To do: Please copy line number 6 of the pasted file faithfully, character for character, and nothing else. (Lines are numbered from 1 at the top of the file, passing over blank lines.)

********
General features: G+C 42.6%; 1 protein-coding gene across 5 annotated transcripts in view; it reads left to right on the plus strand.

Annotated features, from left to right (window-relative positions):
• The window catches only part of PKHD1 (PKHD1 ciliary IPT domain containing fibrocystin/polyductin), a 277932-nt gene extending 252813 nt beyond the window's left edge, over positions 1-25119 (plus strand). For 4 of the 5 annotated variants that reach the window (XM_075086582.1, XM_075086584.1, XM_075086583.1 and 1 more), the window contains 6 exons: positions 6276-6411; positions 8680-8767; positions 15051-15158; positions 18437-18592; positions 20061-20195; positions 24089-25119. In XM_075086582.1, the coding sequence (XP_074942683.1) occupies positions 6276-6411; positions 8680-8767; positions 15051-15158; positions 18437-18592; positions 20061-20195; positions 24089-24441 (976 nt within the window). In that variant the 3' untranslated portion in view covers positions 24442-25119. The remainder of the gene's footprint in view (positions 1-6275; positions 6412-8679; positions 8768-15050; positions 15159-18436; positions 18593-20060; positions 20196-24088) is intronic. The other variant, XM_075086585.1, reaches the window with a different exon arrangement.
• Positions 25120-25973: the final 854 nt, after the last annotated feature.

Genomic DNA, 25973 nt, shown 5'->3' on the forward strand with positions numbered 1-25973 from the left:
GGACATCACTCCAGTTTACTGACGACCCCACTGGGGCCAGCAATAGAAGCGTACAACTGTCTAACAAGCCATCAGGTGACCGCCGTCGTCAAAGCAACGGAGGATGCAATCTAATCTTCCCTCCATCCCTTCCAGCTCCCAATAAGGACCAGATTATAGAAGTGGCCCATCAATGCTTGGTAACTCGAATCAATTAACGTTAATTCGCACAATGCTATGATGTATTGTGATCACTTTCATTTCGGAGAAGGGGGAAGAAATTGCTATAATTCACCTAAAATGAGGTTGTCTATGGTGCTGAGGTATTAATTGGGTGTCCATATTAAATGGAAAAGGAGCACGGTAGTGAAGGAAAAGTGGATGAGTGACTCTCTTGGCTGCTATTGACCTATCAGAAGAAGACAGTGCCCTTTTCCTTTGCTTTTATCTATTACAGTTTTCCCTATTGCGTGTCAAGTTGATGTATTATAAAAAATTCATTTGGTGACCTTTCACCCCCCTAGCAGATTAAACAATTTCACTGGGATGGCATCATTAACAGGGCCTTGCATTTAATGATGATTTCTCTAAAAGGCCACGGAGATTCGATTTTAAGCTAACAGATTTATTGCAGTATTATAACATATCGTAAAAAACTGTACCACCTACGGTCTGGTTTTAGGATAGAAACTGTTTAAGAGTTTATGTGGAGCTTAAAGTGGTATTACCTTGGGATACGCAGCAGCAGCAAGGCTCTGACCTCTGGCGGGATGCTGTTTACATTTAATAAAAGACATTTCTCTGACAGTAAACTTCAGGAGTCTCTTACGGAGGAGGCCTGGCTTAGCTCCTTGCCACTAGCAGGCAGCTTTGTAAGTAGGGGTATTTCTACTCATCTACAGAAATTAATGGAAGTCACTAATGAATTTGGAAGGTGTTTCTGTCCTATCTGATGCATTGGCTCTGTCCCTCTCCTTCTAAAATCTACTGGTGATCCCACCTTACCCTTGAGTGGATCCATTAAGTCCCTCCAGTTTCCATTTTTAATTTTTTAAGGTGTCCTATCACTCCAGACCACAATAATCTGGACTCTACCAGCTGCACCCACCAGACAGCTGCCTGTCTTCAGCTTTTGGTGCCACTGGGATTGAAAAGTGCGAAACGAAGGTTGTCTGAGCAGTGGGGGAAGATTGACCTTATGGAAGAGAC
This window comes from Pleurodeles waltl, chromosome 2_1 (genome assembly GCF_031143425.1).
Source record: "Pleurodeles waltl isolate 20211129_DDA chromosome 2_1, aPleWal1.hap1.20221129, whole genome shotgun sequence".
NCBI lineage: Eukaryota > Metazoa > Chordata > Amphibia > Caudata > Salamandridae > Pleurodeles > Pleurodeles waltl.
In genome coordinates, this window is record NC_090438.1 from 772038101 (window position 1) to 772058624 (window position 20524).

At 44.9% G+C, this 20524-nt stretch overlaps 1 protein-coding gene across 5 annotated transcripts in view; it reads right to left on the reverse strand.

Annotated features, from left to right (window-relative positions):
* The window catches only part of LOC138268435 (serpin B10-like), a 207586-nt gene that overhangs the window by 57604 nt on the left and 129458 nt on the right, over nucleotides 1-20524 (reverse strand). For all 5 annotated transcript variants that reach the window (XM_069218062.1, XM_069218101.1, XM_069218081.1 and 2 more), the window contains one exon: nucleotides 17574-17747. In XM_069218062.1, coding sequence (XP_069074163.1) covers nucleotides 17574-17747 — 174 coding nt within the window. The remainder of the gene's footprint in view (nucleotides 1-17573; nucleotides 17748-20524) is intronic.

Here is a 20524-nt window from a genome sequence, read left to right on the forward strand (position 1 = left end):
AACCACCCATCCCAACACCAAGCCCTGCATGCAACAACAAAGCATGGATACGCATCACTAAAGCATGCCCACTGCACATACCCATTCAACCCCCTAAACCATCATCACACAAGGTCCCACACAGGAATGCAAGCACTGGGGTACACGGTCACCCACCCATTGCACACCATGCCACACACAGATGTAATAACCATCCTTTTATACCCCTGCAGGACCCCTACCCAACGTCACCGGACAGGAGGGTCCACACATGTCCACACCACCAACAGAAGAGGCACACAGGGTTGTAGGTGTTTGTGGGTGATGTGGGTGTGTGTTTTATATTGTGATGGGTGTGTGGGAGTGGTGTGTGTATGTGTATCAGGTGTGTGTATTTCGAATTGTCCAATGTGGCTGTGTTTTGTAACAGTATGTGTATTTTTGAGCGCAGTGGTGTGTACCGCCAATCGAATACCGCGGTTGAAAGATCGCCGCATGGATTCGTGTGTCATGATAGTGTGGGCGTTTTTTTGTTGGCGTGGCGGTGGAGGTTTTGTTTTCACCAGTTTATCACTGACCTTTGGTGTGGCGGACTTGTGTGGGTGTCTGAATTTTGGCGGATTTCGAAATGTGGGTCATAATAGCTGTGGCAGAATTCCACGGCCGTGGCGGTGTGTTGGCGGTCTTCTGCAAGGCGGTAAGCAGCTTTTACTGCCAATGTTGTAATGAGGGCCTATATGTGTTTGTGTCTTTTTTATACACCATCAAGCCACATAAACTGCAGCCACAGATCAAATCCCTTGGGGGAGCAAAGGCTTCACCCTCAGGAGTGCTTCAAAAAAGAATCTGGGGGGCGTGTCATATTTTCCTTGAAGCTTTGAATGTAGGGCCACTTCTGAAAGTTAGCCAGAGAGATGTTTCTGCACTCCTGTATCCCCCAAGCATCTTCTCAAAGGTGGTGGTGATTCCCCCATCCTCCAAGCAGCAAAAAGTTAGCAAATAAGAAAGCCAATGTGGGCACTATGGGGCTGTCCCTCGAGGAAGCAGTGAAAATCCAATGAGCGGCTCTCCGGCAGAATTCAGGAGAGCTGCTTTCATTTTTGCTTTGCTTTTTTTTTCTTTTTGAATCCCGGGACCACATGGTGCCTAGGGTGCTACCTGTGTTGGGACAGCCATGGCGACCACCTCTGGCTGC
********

GGACATCACTCCAGTTTACTGACGACCCCACTGGGGCCAGCAATAGAAGCGTACAACTGTCTAACAAGCCATCAGGTGACCGCCGTCGTCAAAGCAACGGAGGATGCAATCTAATCTTCCCTCCATCCCTTCCAGCTCCCAATAAGGACCAGATTATAGAAGTGGCCCATCAATGCTTGGTAACTCGAATCAATTAACGTTAATTCGCACAATGCTATGATGTATTGTGATCACTTTCATTTCGGAGAAGGGGGAAGAAATTGCTATAATTCACCTAAAATGAGGTTGTCTATGGTGCTGAGGTATTAATTGGGTGTCCATATTAAATGGAAAAGGAGCACGGTAGTGAAGGAAAAGTGGATGAGTGACTCTCTTGGCTGCTATTGACCTATCAGAAGAAGACAGTGCCCTTTTCCTTTGCTTTTATCTATTACAGTTTTCCCTATTGCGTGTCAAGTTGATGTATTATAAAAAATTCATTTGGTGACCTTTCACCCCCCTAGCAGATTAAACAATTTCACTGGGATGGCATCATTAACAGGGCCTTGCATTTAATGATGATTTCTCTAAAAGGCCACGGAGATTCGATTTTAAGCTAACAGATTTATTGCAGTATTATAACATATCGTAAAAAACTGTACCACCTACGGTCTGGTTTTAGGATAGAAACTGTTTAAGAGTTTATGTGGAGCTTAAAGTGGTATTACCTTGGGATACGCAGCAGCAGCAAGGCTCTGACCTCTGGCGGGATGCTGTTTACATTTAATAAAAGACATTTCTCTGACAGTAAACTTCAGGAGTCTCTTACGGAGGAGGCCTGGCTTAGCTCCTTGCCACTAGCAGGCAGCTTTGTAAGTAGGGGTATTTCTACTCATCTACAGAAATTAATGGAAGTCACTAATGAATTTGGAAGGTGTTTCTGTCCTATCTGATGCATTGGCTCTGTCCCTCTCCTTCTAAAATCTACTGGTGATCCCACCTTACCCTTGAGTGGATCCATTAAGTCCCTCCAGTTTCCATTTTTAATTTTTTAAGGTGTCCTATCACTCCAGACCACAATAATCTGGACTCTACCAGCTGCACCCACCAGACAGCTGCCTGTCTTCAGCTTTTGGTGCCACTGGGATTGAAAAGTGCGAAACGAAGGTTGTCTGAGCAGTGGGGGAAGATTGACCTTATGGAAGAGAC